Letter -- Albert Abkarian

For the past few months, I have come to see that Charter

Communications is a dangerous monopoly in Glendale. I must begin by

saying that I currently have a lawsuit against Charter Communications,

and my statements are definitely biased. However, I am also a subscriber

to both their local cable and their Internet connection. Except for

satellite, which does not have the local cable channels, Charter has a

monopoly in town and there is nothing we can do about their power.

Until now. Their franchise licensing agreement with the city is up for

renewal in 2003.

The Federal Communications Commission has control over the local cable

companies. The Glendale City Council could only renew the licensing

franchise agreement between the parties. However, once the agreement is

signed, the City Council has no control over the rates or the charges.

The maximum rates and charges are regulated by the federal government.

I asked the City Council to look at other alternative cable companies.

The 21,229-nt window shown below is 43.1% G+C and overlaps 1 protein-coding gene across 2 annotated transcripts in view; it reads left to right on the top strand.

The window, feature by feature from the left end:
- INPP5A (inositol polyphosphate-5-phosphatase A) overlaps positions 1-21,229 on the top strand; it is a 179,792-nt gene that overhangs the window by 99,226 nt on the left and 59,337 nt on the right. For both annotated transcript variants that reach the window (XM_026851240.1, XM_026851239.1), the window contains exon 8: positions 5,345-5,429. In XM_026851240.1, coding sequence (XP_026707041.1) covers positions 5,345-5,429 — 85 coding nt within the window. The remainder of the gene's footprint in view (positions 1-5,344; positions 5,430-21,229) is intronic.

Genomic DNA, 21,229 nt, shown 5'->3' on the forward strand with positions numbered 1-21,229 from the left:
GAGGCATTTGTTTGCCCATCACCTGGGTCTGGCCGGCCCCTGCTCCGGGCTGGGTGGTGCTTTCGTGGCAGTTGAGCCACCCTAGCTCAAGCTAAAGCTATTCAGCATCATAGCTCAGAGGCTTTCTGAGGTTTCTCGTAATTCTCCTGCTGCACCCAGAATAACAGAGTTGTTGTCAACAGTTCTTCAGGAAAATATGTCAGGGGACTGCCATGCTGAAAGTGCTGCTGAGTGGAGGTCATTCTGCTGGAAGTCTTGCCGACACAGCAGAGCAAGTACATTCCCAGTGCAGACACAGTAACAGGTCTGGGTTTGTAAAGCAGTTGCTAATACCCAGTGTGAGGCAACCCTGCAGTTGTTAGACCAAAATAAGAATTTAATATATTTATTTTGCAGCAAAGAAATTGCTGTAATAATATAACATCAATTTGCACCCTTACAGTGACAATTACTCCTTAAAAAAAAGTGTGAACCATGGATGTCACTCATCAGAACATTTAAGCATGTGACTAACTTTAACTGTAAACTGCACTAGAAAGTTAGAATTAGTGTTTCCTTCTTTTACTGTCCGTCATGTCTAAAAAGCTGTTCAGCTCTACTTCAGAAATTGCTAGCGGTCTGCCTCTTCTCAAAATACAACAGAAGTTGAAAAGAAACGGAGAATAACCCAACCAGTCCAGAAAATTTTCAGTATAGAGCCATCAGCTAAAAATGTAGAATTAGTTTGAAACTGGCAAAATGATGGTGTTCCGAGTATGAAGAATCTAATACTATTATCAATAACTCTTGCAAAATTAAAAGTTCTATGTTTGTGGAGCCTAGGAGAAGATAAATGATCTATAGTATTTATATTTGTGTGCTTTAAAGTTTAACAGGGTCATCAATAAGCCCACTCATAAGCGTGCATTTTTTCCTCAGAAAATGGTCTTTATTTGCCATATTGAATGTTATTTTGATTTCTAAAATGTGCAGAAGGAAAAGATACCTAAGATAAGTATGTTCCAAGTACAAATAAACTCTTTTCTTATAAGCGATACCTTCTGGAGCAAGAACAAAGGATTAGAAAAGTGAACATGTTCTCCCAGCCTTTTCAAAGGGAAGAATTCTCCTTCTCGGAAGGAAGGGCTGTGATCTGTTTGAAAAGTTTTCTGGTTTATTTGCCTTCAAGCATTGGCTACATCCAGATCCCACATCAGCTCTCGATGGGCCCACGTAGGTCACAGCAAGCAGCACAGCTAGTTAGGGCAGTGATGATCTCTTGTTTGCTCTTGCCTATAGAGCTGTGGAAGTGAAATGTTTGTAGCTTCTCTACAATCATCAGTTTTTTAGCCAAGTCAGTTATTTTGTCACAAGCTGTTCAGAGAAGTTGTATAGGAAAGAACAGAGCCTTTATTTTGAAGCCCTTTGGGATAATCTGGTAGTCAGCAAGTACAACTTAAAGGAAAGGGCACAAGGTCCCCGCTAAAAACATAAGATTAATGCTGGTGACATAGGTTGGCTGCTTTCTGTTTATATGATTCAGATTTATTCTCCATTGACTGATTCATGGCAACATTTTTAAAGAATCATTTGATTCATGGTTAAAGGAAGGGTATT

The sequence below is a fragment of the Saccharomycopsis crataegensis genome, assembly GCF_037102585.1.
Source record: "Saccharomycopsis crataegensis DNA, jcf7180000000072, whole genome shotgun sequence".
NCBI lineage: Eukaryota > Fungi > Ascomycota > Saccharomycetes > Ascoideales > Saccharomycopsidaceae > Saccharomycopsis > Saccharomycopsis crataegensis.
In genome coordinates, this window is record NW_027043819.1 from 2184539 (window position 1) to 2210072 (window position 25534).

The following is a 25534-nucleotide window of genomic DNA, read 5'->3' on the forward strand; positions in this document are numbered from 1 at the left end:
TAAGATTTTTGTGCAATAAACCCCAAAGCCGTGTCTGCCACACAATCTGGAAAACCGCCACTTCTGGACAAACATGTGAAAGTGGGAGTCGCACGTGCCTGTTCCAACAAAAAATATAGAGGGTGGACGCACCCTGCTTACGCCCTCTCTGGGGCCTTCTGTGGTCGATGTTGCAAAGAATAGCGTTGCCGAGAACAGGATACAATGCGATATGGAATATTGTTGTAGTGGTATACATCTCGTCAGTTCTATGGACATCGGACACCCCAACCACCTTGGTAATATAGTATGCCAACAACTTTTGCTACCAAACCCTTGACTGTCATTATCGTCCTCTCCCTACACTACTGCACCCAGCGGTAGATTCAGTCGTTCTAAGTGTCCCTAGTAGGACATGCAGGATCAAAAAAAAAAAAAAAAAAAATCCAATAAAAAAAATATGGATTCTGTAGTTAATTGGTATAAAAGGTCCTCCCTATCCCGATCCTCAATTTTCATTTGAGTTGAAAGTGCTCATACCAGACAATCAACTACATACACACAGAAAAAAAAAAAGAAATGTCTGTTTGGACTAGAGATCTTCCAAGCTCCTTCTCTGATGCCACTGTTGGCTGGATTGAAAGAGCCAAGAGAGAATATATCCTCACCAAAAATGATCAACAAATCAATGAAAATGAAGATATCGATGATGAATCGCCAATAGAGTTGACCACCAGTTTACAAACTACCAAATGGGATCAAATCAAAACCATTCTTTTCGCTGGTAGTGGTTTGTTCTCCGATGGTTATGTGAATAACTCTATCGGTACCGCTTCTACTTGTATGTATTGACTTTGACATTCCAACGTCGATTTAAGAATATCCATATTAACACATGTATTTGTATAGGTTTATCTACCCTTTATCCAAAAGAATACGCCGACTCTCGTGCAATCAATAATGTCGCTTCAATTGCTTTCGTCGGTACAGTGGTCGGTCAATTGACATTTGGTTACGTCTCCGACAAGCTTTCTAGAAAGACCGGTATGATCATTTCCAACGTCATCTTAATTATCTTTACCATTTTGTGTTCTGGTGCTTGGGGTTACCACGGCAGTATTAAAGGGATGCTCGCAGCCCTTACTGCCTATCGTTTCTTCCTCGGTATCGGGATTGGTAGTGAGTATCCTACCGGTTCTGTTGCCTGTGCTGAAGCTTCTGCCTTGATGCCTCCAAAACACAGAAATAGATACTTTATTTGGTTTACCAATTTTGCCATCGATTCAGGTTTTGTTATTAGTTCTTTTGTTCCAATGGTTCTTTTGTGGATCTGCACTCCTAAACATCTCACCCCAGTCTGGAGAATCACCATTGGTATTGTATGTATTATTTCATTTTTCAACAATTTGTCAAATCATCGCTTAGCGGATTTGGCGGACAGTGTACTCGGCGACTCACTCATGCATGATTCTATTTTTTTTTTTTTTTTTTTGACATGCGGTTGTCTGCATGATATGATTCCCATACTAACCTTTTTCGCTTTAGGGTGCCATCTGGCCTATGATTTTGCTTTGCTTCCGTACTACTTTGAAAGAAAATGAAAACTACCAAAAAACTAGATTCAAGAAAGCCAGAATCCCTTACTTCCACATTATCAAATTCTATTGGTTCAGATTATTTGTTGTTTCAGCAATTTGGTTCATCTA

I know that there is at least one other cable company interested in doing

business in Glendale. It is unwise not to strongly pursue the other

company to promote competition in Glendale among cable providers. This

will force companies to reduce cable rates to compete.

If you have any complaints about Charter Communications, you could

first file a complaint with the City Council before filing a complaint

with the FCC.

In addition, I ask the City Council not to negotiate any extension of

Charter Communications' contract, which will run out in the year 2003.

The City Council should call hearings and listen to the numerous

complaints about Charter Communications and their business conduct prior

to making a final decision in allowing this monopoly to continue to do

business in Glendale. No one should be taken hostage by a monopoly in any




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